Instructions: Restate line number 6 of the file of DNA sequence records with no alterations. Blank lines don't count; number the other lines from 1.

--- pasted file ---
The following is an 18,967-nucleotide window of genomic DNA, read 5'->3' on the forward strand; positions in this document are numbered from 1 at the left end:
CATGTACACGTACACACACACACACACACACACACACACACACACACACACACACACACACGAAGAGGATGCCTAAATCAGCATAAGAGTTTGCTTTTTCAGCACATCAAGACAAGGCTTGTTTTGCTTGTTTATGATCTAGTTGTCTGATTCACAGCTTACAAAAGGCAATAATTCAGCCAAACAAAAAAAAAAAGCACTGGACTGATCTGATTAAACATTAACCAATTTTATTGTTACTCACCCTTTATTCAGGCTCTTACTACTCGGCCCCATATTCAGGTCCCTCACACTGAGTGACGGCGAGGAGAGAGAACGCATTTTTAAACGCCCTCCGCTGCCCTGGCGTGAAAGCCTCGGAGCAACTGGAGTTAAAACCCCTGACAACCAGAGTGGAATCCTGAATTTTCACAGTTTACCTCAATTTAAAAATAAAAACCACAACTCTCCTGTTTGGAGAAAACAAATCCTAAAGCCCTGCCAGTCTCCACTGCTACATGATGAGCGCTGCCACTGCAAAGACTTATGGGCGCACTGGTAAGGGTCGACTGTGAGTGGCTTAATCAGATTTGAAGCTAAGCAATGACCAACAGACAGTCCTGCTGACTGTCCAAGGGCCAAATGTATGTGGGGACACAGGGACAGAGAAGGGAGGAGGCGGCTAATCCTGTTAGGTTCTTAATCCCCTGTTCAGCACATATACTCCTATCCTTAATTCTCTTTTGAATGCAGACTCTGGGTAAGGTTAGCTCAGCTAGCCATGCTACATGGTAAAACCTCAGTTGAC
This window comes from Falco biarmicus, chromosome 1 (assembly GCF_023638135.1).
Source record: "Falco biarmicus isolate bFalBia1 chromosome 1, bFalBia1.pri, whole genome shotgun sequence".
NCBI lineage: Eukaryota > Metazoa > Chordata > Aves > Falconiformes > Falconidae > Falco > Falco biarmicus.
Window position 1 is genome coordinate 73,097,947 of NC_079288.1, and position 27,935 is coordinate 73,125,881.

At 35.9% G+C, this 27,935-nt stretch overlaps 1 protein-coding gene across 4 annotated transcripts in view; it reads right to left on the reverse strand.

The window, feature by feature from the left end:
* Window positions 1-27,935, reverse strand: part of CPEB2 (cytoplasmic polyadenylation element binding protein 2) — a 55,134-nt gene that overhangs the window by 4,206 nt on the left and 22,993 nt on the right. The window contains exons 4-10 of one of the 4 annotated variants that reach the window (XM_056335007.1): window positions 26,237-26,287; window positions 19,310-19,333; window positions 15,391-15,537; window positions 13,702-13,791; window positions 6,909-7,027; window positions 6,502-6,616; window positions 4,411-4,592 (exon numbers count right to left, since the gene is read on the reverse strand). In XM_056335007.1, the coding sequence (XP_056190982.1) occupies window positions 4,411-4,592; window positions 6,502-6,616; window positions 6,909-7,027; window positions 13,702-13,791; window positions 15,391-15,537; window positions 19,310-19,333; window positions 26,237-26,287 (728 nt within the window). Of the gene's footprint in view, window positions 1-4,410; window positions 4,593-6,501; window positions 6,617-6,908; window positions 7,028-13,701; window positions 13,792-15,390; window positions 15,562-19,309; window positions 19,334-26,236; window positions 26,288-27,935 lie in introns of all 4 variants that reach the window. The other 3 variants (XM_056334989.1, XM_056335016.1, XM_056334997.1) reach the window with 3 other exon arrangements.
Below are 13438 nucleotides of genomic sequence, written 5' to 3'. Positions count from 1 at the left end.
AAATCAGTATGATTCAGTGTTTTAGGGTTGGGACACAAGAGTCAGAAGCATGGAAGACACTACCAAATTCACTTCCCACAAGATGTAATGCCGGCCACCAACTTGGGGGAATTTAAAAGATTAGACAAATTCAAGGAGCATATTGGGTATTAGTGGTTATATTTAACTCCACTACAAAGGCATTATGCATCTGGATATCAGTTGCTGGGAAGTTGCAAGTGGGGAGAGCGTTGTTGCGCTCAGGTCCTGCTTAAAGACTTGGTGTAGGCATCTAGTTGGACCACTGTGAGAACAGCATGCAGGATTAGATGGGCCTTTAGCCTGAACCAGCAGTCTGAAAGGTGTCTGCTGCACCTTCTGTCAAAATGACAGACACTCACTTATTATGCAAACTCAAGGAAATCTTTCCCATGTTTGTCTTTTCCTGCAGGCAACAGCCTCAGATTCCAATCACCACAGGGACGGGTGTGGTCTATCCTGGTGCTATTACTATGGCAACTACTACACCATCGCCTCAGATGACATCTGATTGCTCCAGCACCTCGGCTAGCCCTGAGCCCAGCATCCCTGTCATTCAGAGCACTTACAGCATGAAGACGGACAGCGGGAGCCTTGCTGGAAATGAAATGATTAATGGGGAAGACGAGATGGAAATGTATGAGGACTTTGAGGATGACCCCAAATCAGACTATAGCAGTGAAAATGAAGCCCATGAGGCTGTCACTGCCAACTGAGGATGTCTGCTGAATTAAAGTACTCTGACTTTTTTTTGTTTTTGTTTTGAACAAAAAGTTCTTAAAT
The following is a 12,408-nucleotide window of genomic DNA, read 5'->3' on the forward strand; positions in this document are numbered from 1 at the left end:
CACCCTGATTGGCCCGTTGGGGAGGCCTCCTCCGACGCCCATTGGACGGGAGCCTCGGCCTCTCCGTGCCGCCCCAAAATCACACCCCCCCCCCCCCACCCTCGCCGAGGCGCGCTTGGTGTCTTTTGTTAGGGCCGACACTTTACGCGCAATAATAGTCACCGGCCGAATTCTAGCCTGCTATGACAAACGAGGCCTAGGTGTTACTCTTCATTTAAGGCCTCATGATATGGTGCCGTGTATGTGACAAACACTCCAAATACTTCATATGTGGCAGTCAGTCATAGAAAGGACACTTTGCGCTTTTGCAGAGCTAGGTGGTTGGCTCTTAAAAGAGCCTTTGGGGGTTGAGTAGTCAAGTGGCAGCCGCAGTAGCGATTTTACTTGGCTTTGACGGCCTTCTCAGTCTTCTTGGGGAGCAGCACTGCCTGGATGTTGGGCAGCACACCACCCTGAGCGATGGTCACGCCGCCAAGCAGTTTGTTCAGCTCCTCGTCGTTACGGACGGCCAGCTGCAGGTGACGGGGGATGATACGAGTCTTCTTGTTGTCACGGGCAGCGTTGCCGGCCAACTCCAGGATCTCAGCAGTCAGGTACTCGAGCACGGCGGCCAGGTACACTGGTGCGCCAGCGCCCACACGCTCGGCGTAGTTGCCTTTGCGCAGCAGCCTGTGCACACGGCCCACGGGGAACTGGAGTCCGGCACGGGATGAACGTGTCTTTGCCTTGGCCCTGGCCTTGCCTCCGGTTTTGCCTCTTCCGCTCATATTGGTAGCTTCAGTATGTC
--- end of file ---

Window position 1 is genome coordinate 73,097,947 of NC_079288.1, and position 27,935 is coordinate 73,125,881.